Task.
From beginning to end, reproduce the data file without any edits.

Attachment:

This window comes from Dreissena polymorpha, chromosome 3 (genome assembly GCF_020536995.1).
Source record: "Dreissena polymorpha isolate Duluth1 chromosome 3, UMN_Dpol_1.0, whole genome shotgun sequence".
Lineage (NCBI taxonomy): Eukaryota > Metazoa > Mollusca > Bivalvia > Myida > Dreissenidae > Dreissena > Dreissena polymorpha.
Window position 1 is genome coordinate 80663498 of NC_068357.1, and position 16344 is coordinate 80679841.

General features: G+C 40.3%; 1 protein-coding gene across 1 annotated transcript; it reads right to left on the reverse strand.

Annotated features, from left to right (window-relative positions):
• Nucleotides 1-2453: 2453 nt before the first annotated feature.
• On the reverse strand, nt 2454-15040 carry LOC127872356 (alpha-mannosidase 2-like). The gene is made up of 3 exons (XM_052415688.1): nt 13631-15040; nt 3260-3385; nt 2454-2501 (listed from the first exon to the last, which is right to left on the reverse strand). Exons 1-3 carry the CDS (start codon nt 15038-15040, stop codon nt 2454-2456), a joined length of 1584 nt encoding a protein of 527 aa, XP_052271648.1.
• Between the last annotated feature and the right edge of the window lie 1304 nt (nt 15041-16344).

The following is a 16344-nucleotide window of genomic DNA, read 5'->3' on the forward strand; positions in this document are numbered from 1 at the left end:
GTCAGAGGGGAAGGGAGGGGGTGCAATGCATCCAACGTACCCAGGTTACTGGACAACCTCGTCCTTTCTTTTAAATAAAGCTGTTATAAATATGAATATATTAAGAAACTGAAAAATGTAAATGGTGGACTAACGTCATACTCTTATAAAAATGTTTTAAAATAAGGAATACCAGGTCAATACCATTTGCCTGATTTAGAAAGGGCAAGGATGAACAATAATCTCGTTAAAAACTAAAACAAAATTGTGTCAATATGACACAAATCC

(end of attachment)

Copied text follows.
This window comes from Dreissena polymorpha, chromosome 3 (genome assembly GCF_020536995.1).
Source record: "Dreissena polymorpha isolate Duluth1 chromosome 3, UMN_Dpol_1.0, whole genome shotgun sequence".
Lineage (NCBI taxonomy): Eukaryota > Metazoa > Mollusca > Bivalvia > Myida > Dreissenidae > Dreissena > Dreissena polymorpha.
Window position 1 is genome coordinate 80663498 of NC_068357.1, and position 16344 is coordinate 80679841.

General features: G+C 40.3%; 1 protein-coding gene across 1 annotated transcript; it reads right to left on the reverse strand.

Annotated features, from left to right (window-relative positions):
• Nucleotides 1-2453: 2453 nt before the first annotated feature.
• On the reverse strand, nt 2454-15040 carry LOC127872356 (alpha-mannosidase 2-like). The gene is made up of 3 exons (XM_052415688.1): nt 13631-15040; nt 3260-3385; nt 2454-2501 (listed from the first exon to the last, which is right to left on the reverse strand). Exons 1-3 carry the CDS (start codon nt 15038-15040, stop codon nt 2454-2456), a joined length of 1584 nt encoding a protein of 527 aa, XP_052271648.1.
• Between the last annotated feature and the right edge of the window lie 1304 nt (nt 15041-16344).

The following is a 16344-nucleotide window of genomic DNA, read 5'->3' on the forward strand; positions in this document are numbered from 1 at the left end:
GTCAGAGGGGAAGGGAGGGGGTGCAATGCATCCAACGTACCCAGGTTACTGGACAACCTCGTCCTTTCTTTTAAATAAAGCTGTTATAAATATGAATATATTAAGAAACTGAAAAATGTAAATGGTGGACTAACGTCATACTCTTATAAAAATGTTTTAAAATAAGGAATACCAGGTCAATACCATTTGCCTGATTTAGAAAGGGCAAGGATGAACAATAATCTCGTTAAAAACTAAAACAAAATTGTGTCAATATGACACAAATCC